"Soup of life" detected in galaxy 250 mln light years away
Washington | January 15, 2008 11:14:59 AM IST
Astronomers have detected for the first time two important building blocks of life in a galaxy 250 million light years away.
Observed from the Arecibo Observatory radio telescope in Puerto Rico, these two vital ingredients are the molecules methanimine and hydrogen cyanide, which build life-forming amino acids.
According to Robert Minchin, an Arecibo astronomer on the project, methanimine and hydrogen cyanide are two of the basic ingredients of life, because when combined with water they form glycine, the simplest amino acid, a building block of life on Earth.
For the research, the astronomers focused on the distant galaxy Arp 220, an ultra-luminous starburst galaxy, because it forms new stars at a very high rate.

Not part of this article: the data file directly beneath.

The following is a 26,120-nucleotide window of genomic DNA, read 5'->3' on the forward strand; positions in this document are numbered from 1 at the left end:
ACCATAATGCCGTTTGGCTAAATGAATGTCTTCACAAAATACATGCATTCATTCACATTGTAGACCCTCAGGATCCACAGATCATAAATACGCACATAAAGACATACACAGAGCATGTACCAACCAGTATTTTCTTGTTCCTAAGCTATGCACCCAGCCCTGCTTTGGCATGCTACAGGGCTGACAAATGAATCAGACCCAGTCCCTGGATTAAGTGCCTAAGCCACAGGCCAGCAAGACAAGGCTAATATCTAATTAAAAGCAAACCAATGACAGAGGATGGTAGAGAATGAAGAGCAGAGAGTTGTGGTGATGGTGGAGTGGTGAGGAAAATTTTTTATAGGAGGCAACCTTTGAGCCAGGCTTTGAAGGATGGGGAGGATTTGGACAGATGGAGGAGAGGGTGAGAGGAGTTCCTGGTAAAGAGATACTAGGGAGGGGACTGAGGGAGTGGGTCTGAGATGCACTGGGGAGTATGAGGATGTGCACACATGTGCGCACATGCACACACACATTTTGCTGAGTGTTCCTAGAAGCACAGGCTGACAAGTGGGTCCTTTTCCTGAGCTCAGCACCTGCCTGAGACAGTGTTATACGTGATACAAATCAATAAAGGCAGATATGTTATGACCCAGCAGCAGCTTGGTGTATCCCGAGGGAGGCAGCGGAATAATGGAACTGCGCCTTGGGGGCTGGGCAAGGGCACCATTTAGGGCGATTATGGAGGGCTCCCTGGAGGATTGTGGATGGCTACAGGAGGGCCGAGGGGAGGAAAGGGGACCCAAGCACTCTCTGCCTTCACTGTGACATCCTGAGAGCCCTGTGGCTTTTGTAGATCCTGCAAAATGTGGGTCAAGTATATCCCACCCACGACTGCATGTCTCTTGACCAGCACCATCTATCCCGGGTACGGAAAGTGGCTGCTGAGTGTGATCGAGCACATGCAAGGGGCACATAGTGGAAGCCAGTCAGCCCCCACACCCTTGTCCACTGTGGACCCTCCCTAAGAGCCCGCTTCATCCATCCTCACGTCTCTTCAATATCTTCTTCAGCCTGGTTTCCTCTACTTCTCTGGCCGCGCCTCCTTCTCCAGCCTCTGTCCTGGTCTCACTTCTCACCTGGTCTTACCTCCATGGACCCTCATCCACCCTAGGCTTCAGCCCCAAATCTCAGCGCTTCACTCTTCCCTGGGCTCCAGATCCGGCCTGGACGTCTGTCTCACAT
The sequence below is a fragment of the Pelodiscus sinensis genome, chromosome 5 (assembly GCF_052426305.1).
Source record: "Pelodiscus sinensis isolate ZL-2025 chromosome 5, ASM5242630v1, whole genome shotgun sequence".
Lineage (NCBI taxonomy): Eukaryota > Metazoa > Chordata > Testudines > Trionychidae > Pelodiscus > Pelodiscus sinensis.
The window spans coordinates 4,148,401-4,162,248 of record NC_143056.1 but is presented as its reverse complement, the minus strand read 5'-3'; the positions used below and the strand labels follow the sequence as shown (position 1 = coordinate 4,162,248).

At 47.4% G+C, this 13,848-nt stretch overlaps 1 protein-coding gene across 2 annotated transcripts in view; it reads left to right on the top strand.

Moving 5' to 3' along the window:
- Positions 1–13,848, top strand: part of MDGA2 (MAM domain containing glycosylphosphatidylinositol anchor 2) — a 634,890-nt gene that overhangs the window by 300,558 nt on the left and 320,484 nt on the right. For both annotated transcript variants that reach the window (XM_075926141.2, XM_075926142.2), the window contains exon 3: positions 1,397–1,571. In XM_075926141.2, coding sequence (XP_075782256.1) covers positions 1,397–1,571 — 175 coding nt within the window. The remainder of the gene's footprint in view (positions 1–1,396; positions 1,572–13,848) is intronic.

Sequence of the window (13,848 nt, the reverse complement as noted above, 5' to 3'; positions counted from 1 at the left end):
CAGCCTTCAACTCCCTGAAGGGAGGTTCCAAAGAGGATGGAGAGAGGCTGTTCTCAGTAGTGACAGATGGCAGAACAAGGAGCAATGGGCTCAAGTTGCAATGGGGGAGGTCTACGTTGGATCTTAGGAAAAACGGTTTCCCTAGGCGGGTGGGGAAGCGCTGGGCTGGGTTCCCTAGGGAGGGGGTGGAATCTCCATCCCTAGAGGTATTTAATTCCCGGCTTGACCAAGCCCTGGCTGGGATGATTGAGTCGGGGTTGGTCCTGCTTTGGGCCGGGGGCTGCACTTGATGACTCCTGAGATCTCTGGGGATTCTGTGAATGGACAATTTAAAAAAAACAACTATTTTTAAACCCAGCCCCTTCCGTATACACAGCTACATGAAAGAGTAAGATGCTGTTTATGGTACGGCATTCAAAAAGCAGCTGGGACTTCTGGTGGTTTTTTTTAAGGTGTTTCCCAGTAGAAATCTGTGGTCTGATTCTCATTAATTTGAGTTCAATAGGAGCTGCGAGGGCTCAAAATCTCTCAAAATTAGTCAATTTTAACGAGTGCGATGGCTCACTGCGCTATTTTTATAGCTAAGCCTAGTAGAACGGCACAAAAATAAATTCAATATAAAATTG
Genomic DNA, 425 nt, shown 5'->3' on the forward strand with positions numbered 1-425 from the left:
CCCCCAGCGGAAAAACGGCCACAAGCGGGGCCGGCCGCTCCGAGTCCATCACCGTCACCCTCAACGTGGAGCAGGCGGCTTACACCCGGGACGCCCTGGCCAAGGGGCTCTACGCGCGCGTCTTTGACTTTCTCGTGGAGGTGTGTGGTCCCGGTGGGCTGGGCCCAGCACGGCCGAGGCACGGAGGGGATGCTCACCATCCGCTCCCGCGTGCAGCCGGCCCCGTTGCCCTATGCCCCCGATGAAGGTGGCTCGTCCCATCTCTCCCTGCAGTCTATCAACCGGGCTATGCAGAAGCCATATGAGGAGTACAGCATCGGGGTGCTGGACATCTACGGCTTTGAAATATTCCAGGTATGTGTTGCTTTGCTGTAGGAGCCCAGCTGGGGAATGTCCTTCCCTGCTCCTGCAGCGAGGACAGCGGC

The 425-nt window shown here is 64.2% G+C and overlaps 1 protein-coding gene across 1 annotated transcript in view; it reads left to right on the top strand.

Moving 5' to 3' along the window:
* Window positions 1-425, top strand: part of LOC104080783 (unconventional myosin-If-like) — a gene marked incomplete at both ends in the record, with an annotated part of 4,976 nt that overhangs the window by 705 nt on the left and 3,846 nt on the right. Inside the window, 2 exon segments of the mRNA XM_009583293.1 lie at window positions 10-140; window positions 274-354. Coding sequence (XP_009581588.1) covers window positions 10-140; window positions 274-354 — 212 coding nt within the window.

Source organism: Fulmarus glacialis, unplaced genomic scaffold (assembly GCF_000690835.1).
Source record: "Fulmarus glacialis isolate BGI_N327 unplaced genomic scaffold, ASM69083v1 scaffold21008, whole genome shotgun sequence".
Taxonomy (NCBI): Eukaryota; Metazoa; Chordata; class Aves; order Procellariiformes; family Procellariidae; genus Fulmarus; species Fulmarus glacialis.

Using the 305-meter Arecibo radio telescope, which is the world's largest and most sensitive telescope, the galaxy was observed at different frequencies.
The life-building molecules were then found by searching for radio emission at specific frequencies. Each chemical substance has its own unique radio frequency and astronomers can in that way identify the different substances, much like people can be identified with their unique fingerprints.
"We weren't targeting any particular molecule, so we didn't know what we were going to find - we just started searching, and what we found was incredibly exciting," said Tapasi Ghosh, an Arecibo astronomer.
"The fact that we can observe these substances at such a vast distance means that there are huge amounts of them in Arp 220," said Emmanuel Momjian, from the National Radio Astronomy Observatory in Socorro, N.M.
"It is indeed very intriguing to find that the ingredients of life appear in large quantities where new stars and planets are born," he added. (ANI)
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